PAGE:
As gas prices rise, companies are driving for bigger energy savings in every corner, USAToday reports.
Companies and business people are rethinking their sales strategies, buying smaller vehicles or hybrid vehicles, and postponing the replacement of fleet vehicles. They’re consolidating trips and replacing some altogether with e-mails or conference calls.
More companies may consider looking at State Farm as a model. With one of the largest fleets in the country, State Farm has perhaps more reason than anyone to revamp its fleet, and it is doing so.
Today, 22 percent of State Farms’ 14,000-vehicle fleet consists of hybrid or flex-fuel vehicles, such as a Toyota Camry, Dodge Caravan, Ford Escape, Toyota Prius or Chevrolet Impala.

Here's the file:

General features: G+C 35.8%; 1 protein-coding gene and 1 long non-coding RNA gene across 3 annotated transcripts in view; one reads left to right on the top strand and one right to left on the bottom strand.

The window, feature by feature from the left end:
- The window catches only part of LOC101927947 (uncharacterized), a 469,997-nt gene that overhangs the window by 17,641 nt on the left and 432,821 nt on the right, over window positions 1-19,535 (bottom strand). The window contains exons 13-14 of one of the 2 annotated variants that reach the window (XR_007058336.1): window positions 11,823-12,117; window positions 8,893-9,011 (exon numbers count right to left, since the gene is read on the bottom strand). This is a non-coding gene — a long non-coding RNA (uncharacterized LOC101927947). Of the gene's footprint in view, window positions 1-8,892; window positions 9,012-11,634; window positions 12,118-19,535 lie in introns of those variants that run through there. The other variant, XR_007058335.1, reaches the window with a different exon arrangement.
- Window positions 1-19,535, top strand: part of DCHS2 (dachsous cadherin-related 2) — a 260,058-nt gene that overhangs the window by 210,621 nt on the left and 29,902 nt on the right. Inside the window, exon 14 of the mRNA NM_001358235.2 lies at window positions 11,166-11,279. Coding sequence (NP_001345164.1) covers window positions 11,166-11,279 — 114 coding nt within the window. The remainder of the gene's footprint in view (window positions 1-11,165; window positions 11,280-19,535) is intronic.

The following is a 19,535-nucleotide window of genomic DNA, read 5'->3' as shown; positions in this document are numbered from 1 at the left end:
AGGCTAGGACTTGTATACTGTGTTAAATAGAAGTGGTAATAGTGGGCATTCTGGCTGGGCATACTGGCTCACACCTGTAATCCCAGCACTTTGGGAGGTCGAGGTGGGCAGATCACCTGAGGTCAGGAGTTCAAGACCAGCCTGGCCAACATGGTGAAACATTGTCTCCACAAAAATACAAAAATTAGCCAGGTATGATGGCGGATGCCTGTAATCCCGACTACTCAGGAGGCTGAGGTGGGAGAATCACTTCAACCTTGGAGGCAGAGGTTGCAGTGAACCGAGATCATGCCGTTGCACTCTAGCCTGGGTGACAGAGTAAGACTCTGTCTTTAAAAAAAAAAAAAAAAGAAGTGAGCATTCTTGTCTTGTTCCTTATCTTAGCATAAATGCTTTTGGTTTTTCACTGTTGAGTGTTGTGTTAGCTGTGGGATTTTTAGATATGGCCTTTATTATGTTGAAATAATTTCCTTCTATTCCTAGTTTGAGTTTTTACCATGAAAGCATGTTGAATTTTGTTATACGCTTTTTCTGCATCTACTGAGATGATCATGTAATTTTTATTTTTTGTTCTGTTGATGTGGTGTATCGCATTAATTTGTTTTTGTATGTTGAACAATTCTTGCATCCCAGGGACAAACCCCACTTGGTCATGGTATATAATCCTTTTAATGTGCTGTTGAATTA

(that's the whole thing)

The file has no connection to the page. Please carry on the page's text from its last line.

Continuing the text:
Companies are realizing that replacing current technology with more sustainable technology can save millions of dollars in the long-term.
Building maintenance supply company W.W. Grainger says its manufacturing and industrial customers are clamoring for the energy-efficient lights, high-efficiency water faucets and even waterless toilets it sells through its catalog and Web site, Reuters reports.
Of executives who oversee facilities of 500,000-square-feet or more, 84 percent say they will invest in energy-efficiency plans this year, up from 56 percent last year, according to a survey by Johnson Controls. And what companies may lose in cash, they expect to gain in goodwill or customer loyalty.
FedEx said in February that it was using money-saving strategies such as old-fashioned fuel surcharges, equipment upgrades and the elimination of left turns because they waste fuel.